If someone were to ask you what the purpose of singleness is, how would you answer? Would you say that it is a season of waiting and preparation for a spouse? A time to enjoy traveling and experiences before settling down? Or would you say it is a beautiful time to live whole-heartedly and without distraction for the Lord? Singleness within the Church has been a difficult subject, a rushed season of life, and in most cases, a forgotten group of people. Our churches today are filled with single people in all stages of life; college students, young adults, middle-aged, and seasoned adults. Many of them have felt the weight of their singleness in a variety of ways throughout their lives. For many singles, including me, we feel the pressure to marry as soon as we possibly can, and for others they feel as though they’ve failed because they’re older than most and still single. Some even feel weary to walk into church because of the comments they anticipate being asked or the anxiety that comes with walking in alone. Yet, within all of those examples are singles who are still enjoying being single and using it for the glory of God!
In scripture we don’t see singleness explicitly talked about often, but it does come up. In the Old Testament it was primarily seen as a bad thing. Marriage was the goal because pro-creation was the command, so it made sense that singleness was sometimes used as a curse from God or seen as an act of disobedience. When you get into the New Testament, however, everything changes. The command is still to multiply, but, because of Jesus, this can now happen spiritually and not just physically! Jesus lived his life as a single man, bringing redemption to singleness and giving us an equal place at the table! Living as a single person no longer carries shame nor guilt and is no longer a form of punishment. According to Paul in the New Testament it is actually better to be single because you can live distraction-free for the sake of advancing God’s Kingdom!
Church leaders, the way we talk about singleness and the way we talk to singles matters a lot. Within the church we still seem to treat it as something to fix rather than something to embrace and enjoy. And this has to change. Recently, I have read a few articles and statistics and roughly 54% of Americans are single, and of that 54% only 23% are active in a church. Over half of the adults in America are single and less than half of them are part of a local church?! This should break our hearts. Singles are longing for community and looking for purpose and the safest place to find that should be within the Church. But, too often singles feel like the Church doesn’t have space for them unless they’re in a relationship. Now, my guess is that within our network of churches we have hundreds, if not thousands of singles, making this conversation even more vital!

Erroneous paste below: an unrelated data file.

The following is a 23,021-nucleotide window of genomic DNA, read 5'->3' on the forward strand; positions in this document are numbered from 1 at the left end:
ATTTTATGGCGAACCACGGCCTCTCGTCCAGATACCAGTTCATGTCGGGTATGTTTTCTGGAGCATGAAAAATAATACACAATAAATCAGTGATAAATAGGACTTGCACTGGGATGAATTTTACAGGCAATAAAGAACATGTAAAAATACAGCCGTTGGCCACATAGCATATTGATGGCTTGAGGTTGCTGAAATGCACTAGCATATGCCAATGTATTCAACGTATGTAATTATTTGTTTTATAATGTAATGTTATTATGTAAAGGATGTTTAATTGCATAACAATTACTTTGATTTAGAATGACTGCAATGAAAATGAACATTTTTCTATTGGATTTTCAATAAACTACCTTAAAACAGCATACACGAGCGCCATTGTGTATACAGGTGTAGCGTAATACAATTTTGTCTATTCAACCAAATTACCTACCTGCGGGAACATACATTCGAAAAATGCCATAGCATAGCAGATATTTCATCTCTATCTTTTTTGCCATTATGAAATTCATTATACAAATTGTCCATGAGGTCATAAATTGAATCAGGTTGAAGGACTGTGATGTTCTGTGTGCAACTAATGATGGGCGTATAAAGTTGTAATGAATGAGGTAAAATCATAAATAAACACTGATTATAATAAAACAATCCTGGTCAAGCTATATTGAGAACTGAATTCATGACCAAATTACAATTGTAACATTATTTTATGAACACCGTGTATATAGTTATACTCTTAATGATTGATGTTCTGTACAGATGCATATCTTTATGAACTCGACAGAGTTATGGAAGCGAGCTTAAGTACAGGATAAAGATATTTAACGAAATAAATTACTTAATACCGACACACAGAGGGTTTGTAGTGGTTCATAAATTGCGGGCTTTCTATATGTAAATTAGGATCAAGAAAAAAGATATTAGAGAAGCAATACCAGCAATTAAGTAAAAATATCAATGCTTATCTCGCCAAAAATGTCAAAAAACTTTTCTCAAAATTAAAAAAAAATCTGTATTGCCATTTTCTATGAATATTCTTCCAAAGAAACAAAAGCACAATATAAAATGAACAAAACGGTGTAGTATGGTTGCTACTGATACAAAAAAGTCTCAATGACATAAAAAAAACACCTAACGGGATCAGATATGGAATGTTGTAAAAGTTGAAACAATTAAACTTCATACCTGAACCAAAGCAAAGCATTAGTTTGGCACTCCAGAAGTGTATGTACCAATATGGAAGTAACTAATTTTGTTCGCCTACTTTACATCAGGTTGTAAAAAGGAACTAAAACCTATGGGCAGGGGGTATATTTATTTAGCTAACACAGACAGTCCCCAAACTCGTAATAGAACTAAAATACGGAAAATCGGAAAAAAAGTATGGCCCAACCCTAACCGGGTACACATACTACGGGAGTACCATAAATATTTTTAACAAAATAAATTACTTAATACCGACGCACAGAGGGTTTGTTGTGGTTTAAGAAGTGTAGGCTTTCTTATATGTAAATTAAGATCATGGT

I have read books and articles on singleness and have had countless conversations with other singles and the common thread is a lack of care or acknowledgement from their church leaders. I’ve had numerous singles over the years reach out saying they don’t feel cared for, the sermon illustrations are hard to relate to, they feel alone, isolated, less than, and unwanted. Why? Because so much of our church cultures cater to families and families with children. For a lot of churches, our leadership teams are mostly married, our lay leaders are married, our city group leaders are married, our sermon illustrations are about marriage or parenting and the single people don’t see a place for them, so they leave.
Pastors, leaders, friends, we have to do better. We have to do a better job of seeing and caring for the single person in our church. They have a different perspective on life, they have different gifts and skillsets and freedoms than the married couples do, and they are equally valued by God. Shouldn’t we too value them?
So what now? Start by intentionally including singles. When hiring new staff, consider the single person who applied and don’t rush them to marriage. Ask the single girl or guy who regularly serves to lead the team, include them in your lay leaders, ask them to lead a city group. There are so many singles in our churches who are living whole-heartedly for God, and if you see them, recognize it! Call out greatness in them, give them visible leadership so other singles can see that their church does see and care about singles! Instead of always using marriage or parenting as sermon illustrations, change it up occasionally by using friendships, sibling relationships, and workplace examples that speak to every person, single or married. When you go out to lunch or have people over, invite the single person.
As leaders we are so intentional to seek out others in similar life stages as us, and there is nothing wrong with that, but we should also create space for the singles and invite them into those spaces. My hope is that our staff teams, city groups, and churches look different and better reflect Jesus because of our intentional inclusion of everyone, regardless of marital status.
by Brittany Kizer